The shadow of October 7

But what kind of shadow have the October 7 attacks on Israel and the resulting war in Gaza cast over David Pileggi’s hopes for the future? Pileggi has been in Israel long enough to see plenty of violence and hatred, but he admits recent events have been “shocking to the core”. There has been “so much suffering,” he says.

Dr Salem Jai, a native of Jerusalem, is familiar with that face of suffering. Jai works for World Vision in health and child development, working with the poorest children in the poorest part of the West Bank. He’s a Palestinian Christian — a shrinking group of people frequently forgotten in discussions about the Middle East. He feels a powerful motivation to be a “good Samaritan” in the places where the most vulnerable and marginalised are left without adequate services.

Jai can’t ignore the contrast between the life-giving and faith-inspired hopefulness of his daily work and the malignant violence that surrounds him. “You believe in a living God and that you should live and love people. You should forgive people and you should live in peace and you should seek justice … But you are living in a place where death surrounds you from every side,” he says.

Thinking about Christmas and what it means to him this year in particular, Jai remains remarkably sanguine. He talks about Christmas as a time to reflect, to renew his mind and ponder his blessings and the peace that he says comes only from above. “I’m very safe under his mercy and grace,” he tells me.

Bringing together bitter enemies

This undaunted spirit is in harmony with that of David Pileggi, who admits he can sound like a naive optimist in believing that embodying the message of Christ is the best hope for intractable human conflict.

“The gospel message is that people from all nations and all languages and all cultures should keep their nationality or their ethnicity or their language or their culture, but … instead of killing each other, fighting with each other or always trying to dominate each other, actually can come together in unity.”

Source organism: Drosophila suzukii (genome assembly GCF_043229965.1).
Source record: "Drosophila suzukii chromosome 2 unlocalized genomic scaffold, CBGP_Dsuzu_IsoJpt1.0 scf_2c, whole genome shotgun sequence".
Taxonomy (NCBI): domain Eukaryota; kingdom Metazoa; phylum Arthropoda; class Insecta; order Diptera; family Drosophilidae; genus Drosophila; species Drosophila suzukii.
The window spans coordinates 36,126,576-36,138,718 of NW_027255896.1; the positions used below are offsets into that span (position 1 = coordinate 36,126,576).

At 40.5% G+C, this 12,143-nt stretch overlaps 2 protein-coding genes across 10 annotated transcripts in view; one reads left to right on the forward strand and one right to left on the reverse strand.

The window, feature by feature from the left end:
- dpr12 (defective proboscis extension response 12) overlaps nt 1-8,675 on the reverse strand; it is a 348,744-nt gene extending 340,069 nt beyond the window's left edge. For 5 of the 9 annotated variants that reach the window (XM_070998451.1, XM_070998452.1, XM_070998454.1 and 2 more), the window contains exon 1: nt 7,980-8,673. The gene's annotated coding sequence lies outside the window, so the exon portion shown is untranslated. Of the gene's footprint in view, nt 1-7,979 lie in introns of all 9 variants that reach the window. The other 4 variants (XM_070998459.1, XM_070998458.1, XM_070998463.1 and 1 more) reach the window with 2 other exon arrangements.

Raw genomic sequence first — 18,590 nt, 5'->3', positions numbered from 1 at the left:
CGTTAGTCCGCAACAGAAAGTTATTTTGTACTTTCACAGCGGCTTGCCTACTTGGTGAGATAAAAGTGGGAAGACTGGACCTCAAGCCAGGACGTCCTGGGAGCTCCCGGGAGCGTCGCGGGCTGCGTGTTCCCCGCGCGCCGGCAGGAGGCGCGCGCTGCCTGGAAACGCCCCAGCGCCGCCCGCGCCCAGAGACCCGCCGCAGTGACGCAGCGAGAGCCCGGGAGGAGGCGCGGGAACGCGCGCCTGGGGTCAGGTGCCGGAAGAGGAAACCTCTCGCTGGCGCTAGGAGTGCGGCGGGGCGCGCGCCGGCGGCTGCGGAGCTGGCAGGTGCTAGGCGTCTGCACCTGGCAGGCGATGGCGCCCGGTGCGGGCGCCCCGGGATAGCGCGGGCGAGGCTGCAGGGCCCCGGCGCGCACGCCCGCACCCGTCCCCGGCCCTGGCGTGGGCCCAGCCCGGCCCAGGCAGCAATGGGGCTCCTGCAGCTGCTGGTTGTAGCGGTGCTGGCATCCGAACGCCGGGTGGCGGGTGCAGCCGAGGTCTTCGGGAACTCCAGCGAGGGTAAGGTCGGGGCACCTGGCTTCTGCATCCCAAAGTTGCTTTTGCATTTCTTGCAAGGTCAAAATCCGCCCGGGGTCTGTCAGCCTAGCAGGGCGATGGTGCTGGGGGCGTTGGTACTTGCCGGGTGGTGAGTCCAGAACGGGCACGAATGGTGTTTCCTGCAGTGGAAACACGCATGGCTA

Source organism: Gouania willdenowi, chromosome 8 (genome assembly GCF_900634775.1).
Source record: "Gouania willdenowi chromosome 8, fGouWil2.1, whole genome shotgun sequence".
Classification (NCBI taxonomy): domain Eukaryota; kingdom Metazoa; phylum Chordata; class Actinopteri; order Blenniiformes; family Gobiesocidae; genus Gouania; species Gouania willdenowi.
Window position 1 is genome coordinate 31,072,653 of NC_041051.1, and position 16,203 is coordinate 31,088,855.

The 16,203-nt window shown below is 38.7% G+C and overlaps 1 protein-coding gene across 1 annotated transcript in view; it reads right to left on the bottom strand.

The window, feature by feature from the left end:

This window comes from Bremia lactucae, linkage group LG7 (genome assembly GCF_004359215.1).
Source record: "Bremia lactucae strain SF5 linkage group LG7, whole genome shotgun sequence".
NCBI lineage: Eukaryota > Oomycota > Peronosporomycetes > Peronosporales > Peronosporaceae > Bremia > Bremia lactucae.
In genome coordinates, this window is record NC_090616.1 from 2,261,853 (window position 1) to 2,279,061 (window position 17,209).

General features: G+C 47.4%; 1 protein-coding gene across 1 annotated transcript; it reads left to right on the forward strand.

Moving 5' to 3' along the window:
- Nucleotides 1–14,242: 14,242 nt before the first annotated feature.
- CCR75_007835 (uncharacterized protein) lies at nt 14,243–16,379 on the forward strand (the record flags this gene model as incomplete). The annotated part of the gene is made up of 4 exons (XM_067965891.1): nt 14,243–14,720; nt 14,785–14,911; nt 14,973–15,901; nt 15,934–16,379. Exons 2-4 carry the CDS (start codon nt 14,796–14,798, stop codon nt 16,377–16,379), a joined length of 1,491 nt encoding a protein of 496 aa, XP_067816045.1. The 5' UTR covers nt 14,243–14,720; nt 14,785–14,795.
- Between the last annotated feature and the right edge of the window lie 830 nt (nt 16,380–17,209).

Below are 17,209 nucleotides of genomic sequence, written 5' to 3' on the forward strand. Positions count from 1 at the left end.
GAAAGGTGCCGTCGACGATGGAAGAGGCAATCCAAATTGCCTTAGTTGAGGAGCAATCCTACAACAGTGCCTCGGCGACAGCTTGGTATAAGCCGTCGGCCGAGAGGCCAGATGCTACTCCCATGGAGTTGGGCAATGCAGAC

The interior of a sandstone church, with high sculptural windows of stained glass

Christ Church’s Mercy Fund serves people in Israel, Gaza and the West Bank.(Wikimedia Commons)

That’s a summation of Pileggi’s upcoming Christmas sermon. He views his priestly calling as to work among people who are culturally bitter enemies and find a way to bring them together as one people. That’s what he thinks the Christmas message is all about.

And it’s the story he’ll be telling in the Old City of Jerusalem on Christmas morning. A message of defiant hopefulness. “There’s a way out of this dysfunction and there’s a way out of this morass,” Pileggi says. “There is healing, there is reconciliation, there is wholeness … I think that’s the message of Jesus.”

I don’t know if the old Christmas carol “O Come O Come Emmanuel” will make the list at Pileggi’s church this year, but it would surely be fitting if it did. Full of longing and melancholy and anticipation, it pleads for things we all would wish for, whether believers or not; whether in Jerusalem, Gaza or Parramatta: “O come, Desire of nations, bind All peoples in one heart and mind; Bid envy, strife and quarrels cease; Fill the whole world with heaven’s peace.”

Simon Smart is the executive director of the Centre for Public Christianity.

This article first appeared on ABC News.